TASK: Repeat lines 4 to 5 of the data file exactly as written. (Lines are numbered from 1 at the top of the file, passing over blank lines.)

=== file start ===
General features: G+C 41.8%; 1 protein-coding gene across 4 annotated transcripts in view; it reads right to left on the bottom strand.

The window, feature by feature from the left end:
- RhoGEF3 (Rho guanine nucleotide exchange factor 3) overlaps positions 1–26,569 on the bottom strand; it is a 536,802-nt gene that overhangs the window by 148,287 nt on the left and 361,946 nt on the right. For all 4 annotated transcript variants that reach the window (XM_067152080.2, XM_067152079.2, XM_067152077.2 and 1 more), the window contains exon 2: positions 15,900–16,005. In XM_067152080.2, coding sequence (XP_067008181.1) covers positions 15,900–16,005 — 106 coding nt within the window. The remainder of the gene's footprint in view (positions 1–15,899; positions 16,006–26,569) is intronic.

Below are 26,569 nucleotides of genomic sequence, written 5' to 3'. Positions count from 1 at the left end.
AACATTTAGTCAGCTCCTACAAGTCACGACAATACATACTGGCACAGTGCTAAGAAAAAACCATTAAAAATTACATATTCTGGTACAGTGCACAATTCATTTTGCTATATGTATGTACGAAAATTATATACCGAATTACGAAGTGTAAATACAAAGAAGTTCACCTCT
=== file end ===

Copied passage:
Below are 26,569 nucleotides of genomic sequence, written 5' to 3'. Positions count from 1 at the left end.
AACATTTAGTCAGCTCCTACAAGTCACGACAATACATACTGGCACAGTGCTAAGAAAAAACCATTAAAAATTACATATTCTGGTACAGTGCACAATTCATTTTGCTATATGTATGTACGAAAATTATATACCGAATTACGAAGTGTAAATACAAAGAAGTTCACCTCT